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I have a quick question about counterion exchange. I have this very practical problem at my hands that I have a ethyl sulfate $(\ce{EtSO4-})$ counterion for a $\ce{R4N+}$ moiety ($\ce{R}$ = 3 different substituents).

I need to change the counterion to something like a $\ce{BF4-}$ or a $\ce{NO3-}$. What would be the best approach? What role does the solubility of my $\ce{R4N+}$-moiety play? (good solubility in: $\ce{EtOH},$ $\ce{MeOH},$ $\ce{DMSO};$ medium in: water, $\ce{CH3CN},$ choloroform; insoluble in: $\ce{EtOAc})$

I thought about a classical silver-halide approach where I introduce a silver salt with the fitting counter-ion, but I am afraid that the $``\ce{AgEtSO4}"$ might be too soluble and that I get silver contamination. ($\ce{Ag2SO4},$ for example, has a solubility product of $10^{-5},$ whereas $\ce{AgBr}$ has $10^{-13},$ so there is a big difference.)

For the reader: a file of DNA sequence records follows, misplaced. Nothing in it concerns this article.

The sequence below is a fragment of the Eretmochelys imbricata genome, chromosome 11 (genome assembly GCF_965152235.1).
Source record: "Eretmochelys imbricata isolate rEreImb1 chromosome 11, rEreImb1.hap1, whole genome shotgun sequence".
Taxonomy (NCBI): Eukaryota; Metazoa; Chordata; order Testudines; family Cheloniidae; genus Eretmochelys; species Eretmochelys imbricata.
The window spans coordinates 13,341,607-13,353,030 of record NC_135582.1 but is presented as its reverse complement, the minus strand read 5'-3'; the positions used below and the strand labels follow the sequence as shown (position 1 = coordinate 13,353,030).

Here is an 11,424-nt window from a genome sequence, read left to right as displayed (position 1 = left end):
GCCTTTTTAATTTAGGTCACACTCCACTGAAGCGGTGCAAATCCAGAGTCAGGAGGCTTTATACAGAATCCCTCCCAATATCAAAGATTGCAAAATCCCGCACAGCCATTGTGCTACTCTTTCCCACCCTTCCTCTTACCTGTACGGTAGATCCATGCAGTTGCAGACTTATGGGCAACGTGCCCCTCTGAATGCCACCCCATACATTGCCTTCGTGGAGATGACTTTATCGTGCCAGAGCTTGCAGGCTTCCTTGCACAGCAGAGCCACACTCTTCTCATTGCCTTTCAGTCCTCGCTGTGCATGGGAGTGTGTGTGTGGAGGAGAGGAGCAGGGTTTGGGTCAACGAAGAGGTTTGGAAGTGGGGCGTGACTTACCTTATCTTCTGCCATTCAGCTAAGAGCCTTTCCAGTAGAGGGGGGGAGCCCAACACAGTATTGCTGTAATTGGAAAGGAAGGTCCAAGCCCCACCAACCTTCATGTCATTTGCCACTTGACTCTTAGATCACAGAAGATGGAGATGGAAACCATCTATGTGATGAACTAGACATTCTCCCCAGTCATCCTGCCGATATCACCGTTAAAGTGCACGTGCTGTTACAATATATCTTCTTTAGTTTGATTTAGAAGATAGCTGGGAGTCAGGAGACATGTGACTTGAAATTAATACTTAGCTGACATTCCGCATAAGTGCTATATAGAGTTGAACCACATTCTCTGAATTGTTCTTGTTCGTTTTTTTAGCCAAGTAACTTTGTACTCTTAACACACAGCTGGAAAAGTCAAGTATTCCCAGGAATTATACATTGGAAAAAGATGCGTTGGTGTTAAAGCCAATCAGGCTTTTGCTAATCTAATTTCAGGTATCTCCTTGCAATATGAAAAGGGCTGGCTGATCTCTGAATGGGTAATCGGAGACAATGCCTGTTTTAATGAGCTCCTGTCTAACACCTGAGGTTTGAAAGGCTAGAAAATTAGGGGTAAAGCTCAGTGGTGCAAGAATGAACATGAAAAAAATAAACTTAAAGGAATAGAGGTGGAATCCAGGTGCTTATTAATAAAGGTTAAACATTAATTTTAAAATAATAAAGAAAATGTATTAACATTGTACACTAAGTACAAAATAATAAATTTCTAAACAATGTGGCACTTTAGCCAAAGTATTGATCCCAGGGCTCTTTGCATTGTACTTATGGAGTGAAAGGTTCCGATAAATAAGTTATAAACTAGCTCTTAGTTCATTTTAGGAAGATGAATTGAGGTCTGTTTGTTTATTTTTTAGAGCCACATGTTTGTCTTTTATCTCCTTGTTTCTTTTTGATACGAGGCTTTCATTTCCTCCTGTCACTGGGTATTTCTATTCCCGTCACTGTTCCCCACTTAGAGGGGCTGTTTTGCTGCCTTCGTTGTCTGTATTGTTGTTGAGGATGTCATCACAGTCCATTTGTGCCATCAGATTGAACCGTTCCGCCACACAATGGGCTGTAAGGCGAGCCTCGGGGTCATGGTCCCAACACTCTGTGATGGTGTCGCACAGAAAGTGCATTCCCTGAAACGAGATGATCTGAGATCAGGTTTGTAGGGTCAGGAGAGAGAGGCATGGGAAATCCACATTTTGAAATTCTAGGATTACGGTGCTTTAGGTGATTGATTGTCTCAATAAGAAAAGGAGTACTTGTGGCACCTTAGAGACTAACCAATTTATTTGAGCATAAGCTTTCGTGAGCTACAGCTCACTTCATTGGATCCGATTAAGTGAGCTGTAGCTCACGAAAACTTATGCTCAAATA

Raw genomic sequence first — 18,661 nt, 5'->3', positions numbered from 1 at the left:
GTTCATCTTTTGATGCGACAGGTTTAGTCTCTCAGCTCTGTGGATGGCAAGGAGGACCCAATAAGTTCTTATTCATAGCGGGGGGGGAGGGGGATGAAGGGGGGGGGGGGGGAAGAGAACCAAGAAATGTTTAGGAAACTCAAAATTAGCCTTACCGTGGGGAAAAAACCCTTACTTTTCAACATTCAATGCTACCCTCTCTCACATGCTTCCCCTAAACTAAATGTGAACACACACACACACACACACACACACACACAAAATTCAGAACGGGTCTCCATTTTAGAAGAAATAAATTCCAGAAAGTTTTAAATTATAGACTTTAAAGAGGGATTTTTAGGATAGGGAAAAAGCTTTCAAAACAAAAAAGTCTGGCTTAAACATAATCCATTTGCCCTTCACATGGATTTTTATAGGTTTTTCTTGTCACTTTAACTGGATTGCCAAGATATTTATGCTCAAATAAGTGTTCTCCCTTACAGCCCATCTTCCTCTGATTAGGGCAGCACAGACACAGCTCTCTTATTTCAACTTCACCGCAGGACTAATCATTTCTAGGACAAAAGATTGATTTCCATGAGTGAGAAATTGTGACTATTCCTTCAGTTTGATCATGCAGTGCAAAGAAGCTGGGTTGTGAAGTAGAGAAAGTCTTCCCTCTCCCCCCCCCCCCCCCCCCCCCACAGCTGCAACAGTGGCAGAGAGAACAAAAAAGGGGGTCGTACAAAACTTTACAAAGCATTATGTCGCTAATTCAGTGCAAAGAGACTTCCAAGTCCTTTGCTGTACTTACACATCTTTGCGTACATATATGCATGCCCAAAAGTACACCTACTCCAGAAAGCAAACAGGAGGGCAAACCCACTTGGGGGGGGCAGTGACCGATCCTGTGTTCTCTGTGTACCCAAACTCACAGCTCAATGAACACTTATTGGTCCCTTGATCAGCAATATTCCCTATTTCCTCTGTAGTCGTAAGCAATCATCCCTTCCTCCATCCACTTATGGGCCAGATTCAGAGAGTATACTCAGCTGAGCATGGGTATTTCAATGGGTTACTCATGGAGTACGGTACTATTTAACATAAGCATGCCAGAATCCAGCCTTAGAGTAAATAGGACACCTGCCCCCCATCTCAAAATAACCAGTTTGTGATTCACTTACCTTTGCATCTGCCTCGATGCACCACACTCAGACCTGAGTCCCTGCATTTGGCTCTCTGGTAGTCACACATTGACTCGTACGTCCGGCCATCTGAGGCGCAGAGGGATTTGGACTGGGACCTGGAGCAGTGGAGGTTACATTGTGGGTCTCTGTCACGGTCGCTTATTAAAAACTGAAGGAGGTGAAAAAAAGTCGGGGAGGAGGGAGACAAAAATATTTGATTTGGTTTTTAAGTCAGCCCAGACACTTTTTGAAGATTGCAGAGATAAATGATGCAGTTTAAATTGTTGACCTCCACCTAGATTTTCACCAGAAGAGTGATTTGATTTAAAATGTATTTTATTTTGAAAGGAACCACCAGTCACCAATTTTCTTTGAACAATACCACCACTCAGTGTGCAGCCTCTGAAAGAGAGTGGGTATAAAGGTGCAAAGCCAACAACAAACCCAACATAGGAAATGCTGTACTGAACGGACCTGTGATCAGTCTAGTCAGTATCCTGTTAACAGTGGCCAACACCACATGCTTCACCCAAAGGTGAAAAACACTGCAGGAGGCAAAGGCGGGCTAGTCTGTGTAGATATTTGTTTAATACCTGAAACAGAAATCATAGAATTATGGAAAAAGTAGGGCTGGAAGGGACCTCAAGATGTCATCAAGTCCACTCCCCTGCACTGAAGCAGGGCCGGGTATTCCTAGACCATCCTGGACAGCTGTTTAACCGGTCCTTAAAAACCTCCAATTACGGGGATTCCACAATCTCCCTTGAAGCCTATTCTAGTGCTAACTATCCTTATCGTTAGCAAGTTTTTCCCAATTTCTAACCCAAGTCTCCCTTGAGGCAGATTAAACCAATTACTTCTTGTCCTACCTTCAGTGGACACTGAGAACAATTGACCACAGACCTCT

Any tips are appreciated!

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    $\begingroup$ Look up ion-exchange resins and papers on ionic liquids. They do a lot of exchange of ions. $\endgroup$
    – M. Farooq
    Nov 22 '19 at 23:53

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